In yesterday’s post Getting started with the CLI and backing up your scripts (Day 4) we looked at how you can use the new Azure Cross-Platform CLI on Windows, Mac and Linux to work interactively using the command line and automate certain scenarios.
In today’s post I want to push that scenario a little harder and understand how this might change our workflow when writing Mobile Services scripts. The post yesterday showed how to use bash to backup your server scripts, how to install Node and use NPM. Today, we’re going to use a small node program to allow us to work on scripts using our favorite text editor and automatically upload my scripts whenever I make changes to the files locally.
The idea is simple. We create a node script that pulls all scripts down to a given directory (like yesterday, but we’ll use NodeJS) and then watches that file system for any changes. If a .js file changes we’ll upload it back to the server.
Before you do this, you’ll need to install node and import your .publishsettings file so you’re ready to start scripting – the steps are detailed in yesterday’s post.
Here’s the complete node script that we’ll be using today:
In order to run this node program you’ll need to pull in Mikael’s watch module. Of course, you can use NPM to do this: npm install –g watch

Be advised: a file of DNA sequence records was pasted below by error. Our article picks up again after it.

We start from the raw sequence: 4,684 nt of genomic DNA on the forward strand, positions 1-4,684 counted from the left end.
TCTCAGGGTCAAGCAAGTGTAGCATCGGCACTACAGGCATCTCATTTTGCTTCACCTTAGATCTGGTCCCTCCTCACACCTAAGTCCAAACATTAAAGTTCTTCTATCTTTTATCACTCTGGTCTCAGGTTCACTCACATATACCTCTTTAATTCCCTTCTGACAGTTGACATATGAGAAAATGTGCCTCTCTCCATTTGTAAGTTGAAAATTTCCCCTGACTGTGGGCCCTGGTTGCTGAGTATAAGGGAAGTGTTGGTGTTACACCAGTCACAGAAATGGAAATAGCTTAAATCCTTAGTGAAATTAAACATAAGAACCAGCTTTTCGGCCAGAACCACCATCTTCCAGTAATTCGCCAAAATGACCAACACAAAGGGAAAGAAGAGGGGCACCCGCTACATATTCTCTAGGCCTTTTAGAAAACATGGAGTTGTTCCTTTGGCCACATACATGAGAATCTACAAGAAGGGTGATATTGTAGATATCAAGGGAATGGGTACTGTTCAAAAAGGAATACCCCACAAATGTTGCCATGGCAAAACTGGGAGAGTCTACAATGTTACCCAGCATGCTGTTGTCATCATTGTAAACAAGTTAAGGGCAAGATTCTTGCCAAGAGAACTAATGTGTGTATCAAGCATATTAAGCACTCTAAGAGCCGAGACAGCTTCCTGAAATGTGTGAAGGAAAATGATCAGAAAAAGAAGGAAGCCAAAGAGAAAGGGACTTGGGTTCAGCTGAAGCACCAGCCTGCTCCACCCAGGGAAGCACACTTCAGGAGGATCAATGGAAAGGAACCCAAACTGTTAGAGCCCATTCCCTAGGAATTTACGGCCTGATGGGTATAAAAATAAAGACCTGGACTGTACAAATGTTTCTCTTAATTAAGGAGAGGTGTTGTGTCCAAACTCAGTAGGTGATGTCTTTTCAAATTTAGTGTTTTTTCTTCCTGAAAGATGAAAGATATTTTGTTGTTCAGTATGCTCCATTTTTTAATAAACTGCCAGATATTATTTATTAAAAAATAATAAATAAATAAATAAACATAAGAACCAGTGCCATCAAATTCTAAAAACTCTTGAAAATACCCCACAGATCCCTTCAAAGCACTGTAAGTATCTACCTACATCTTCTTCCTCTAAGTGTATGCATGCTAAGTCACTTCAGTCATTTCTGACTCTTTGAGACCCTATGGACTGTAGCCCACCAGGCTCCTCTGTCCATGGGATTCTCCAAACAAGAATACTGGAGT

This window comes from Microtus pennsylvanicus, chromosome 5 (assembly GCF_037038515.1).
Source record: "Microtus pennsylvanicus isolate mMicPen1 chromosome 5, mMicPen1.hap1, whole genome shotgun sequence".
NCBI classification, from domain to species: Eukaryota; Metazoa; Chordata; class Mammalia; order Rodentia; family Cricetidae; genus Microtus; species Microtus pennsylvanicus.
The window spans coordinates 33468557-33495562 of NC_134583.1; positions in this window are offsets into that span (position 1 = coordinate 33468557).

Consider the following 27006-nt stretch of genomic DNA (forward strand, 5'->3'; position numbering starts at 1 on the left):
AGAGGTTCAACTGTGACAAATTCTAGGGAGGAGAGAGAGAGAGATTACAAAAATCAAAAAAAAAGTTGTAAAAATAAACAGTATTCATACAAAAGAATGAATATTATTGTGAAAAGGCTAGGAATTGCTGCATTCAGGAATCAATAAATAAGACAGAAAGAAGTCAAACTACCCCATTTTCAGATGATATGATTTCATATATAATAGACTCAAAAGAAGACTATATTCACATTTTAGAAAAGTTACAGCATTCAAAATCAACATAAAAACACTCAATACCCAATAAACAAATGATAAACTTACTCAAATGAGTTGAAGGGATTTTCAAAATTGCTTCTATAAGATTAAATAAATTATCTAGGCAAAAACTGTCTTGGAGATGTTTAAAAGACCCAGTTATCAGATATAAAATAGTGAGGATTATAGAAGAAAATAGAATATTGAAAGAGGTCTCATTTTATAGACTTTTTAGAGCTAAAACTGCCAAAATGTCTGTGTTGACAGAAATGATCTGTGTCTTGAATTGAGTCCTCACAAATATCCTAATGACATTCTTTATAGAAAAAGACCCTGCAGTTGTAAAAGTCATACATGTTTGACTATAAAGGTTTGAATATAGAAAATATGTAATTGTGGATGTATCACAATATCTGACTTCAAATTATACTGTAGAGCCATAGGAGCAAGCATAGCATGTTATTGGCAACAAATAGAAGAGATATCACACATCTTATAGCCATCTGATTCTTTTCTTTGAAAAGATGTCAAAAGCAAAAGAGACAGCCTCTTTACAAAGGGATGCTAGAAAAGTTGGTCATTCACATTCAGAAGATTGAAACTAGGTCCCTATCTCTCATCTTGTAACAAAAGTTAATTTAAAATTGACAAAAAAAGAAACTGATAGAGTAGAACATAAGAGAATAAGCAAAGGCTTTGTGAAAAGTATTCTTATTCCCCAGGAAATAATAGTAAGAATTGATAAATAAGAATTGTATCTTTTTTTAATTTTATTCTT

The –g switch will install globally so you can easily use the module anywhere. Then, you’re ready to go. Save the app.js file somewhere and launch it with the following command line arguments:
node app.js servicename /Directory/To/Files
The two arguments are
- The name of the Mobile Service
- The folder, into which the table scripts should be downloaded and monitored.
Note this also works identically on Windows and Mac:
Once the files have been downloaded (they will be downloaded each time and will replace any existing files) you can open the file up in your favourite text editor, like Sublime 2:
And now, whenever I save a change to this file it will be automatically uploaded to the Mobile Service ready for testing. This is cool, and a big boost for those who want to edit files locally.
As an exercise for the reader, it would also be very easy to setup git with a bare repository and a hook that pulls the latest files into another directory. You could watch this directory in much the same way as I demonstrated with this script, giving you yet another workflow:
Work on files => push to git repo => automatically push to Mobile Service
I'd think of this code as nothing more than experimental in quality so use at your own risk, of course.
Enjoy! I hope this wasn’t the best Christmas present you received today (for those to whom that particular holiday applies) but I hope you like this all the same. Join us again tomorrow for another post as part of the twelve days of ZUMO.